The sixth and last canto, entitled "The Guard-Room," opens with a very animated description of the motley mercenaries that formed the royal guard, as they appeared at early dawn, after a night of stern debauch. While they are quarrelling and singing, the centinels introduce an old minstrel and a veiled maiden, who had been forwarded by Mar to the royal presence; and Ellen, disclosing her countenance, awes the ruffian soldiery into respect and pity by her grace and liberality. She is then conducted to a more seemly waiting-place, till the king should be visible and Allan-bane, asking to be conducted to the prison of his captive lord, is led, by mistake, to the sick-chamber of Roderick Dhu, who is dying of his wounds in a gloomy apartment in the castle. The high-souled chieftain inquires eagerly after the fortunes of his clan, the Douglas, and Ellen; and, when he learns that a battle had been fought with doubtful success, entreats the minstrel to sooth his parting spirit with a description of it, and with the victory song of his clan. Allan-bane complies; and the battle is told in very animated and irregular verse. When the vehement strain is closed, Roderick is found cold; and Allan mourns him in a pathetic lament. In the mean time, Ellen hears the voice of Malcolm Graeme lamenting his captivity from an adjoining turret of the palace, and, before she has recovered from her agitation, is startled by the appearance of Fitz-James, who comes to inform her that the court is assembled, and the king at leisure to receive her suit. He conducts her trembling steps to the hall of presence, round which Ellen casts a timid and eager glance for the monarch; but all the glittering figures are uncovered, and James Fitz-James alone wears his cap and plume in the brilliant assembly! The truth immediately rushes on her imagination: — the knight of Snowdoun is the king of Scotland! and, struck with awe and terror, she falls speechless at his feet, clasping her hands, and pointing to the ring in breathless agitation. The prince raises her with eager kindness — declares aloud that her father is forgiven, and restored to favour — and bids her ask a boon for some other person. The name of Graeme trembles on her lips; but she cannot trust herself to utter it, and begs the grace of Roderick Dhu. The king answers, that he would give his best earldom to restore him to life, and presses her to name some other boon. She blushes, and hesitates; and the king, in playful vengeance, condemns Malcolm Graeme to fetters, — takes a chain of gold from his own neck, and, throwing it over that of the young chief, puts the clasp into the hand of Ellen.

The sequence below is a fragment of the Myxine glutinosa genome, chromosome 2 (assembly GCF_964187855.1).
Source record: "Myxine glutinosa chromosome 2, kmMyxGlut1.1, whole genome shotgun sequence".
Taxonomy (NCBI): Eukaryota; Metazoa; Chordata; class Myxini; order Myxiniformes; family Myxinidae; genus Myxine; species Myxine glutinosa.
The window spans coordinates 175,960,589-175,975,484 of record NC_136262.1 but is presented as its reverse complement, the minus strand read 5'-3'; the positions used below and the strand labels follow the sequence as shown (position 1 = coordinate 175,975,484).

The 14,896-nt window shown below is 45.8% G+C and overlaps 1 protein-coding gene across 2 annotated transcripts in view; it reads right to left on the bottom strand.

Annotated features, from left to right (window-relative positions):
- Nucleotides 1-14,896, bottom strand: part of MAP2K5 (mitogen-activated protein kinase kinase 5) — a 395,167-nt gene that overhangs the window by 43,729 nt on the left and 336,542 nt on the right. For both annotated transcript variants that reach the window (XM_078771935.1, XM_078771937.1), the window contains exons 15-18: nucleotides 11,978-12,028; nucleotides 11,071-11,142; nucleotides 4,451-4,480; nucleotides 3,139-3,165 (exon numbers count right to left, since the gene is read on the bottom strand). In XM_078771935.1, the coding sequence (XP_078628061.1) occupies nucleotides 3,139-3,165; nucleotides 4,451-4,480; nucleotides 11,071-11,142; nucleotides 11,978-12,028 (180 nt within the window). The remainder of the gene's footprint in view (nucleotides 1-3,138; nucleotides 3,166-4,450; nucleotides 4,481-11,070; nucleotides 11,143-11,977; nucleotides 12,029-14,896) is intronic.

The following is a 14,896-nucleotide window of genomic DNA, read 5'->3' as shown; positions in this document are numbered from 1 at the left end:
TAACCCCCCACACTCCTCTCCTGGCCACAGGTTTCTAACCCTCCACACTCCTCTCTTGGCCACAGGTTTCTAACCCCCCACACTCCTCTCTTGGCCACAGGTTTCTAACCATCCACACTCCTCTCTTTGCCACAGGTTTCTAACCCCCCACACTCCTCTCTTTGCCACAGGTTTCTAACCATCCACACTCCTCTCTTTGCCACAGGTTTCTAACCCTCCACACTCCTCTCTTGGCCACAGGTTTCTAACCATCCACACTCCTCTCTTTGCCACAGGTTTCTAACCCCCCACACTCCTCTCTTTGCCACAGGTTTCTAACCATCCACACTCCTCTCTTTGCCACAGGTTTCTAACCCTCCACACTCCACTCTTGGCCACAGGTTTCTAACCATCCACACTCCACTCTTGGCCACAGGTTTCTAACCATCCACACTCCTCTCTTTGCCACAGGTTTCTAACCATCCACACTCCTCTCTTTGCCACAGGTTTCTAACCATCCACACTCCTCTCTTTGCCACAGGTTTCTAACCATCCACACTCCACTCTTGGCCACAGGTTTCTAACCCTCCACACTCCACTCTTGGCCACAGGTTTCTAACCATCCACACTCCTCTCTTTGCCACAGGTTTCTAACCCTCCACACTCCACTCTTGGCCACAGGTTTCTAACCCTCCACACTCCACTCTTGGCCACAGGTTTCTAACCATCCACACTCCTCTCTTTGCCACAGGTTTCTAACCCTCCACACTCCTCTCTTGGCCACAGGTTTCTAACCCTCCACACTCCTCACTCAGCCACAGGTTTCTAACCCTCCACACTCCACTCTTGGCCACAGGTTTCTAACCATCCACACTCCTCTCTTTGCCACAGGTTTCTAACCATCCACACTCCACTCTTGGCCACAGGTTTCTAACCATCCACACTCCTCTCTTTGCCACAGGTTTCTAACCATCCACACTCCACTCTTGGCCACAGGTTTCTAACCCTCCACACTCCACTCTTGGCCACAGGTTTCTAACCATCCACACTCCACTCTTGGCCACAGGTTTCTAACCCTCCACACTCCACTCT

Such is the brief and naked outline of the story which Mr. Scott has embellished with such exquisite imagery, and enlarged by so many characteristic incidents, as to have rendered it one of the most attractive poems in the language. That the story, upon the whole, is well digested and happily carried on, is evident from the hold it keeps of the reader's attention through every part of its progress. It has the fault, indeed, of all stories that turn upon an anagnorisis or recognition, that the curiosity which is excited during the first reading, is extinguished for ever when we arrive at the discovery. This, however, is an objection which may be made, in some degree, to almost every story of interest; and we must say for Mr. Scott, that his secret is very discreetly kept, and very felicitously revealed. If we were to scrutinize the fable with malicious severity, we might also remark, that Malcolm Graeme has too insignificant a part assigned him, considering the favour in which he is held both by Ellen and the author; and that, in bringing out the shaded and imperfect character of Roderick Dhu, as a contrast to the purer virtue of his rival, Mr. Scott seems to have fallen into the common error, of making him more interesting than him whose virtues he was intended to set off, and converted the villain of the piece in some measure into its hero. A modern poet, however, may perhaps be pardoned for an error, of which Milton himself is thought not to have kept clear, and for which there seems so natural a cause, in the difference between poetical and amiable characters. There are several improbabilities, too, in the story, which might disturb a scrupulous reader. Allowing that the king of Scotland might have twice disappeared for several days, without exciting any disturbance or alarm in his courtiers, it is certainly rather extraordinary, that neither the Lady Margaret, nor old Allan-bane, nor any of the attendants at the isle, should have recognized his person; and almost as wonderful, that he should have found any difficulty in discovering the family of his entertainer. There is something rather awkward, too, in the sort of blunder or misunderstanding (for it is no more) which gives occasion to Sir Roderick's Gathering and all its consequences; nor can any machinery be conceived more clumsy for effecting the deliverance of a distressed hero, than the introduction of a mad woman, who, without knowing or caring about the wanderer, warns him, by a song, to take care of the ambush that was set for him. The maniacs of poetry have indeed had a prescriptive right to be musical, since the days of Ophelia downwards; but it is rather a rash extension of this privilege to make them sing good sense, and to make sensible people he guided by them.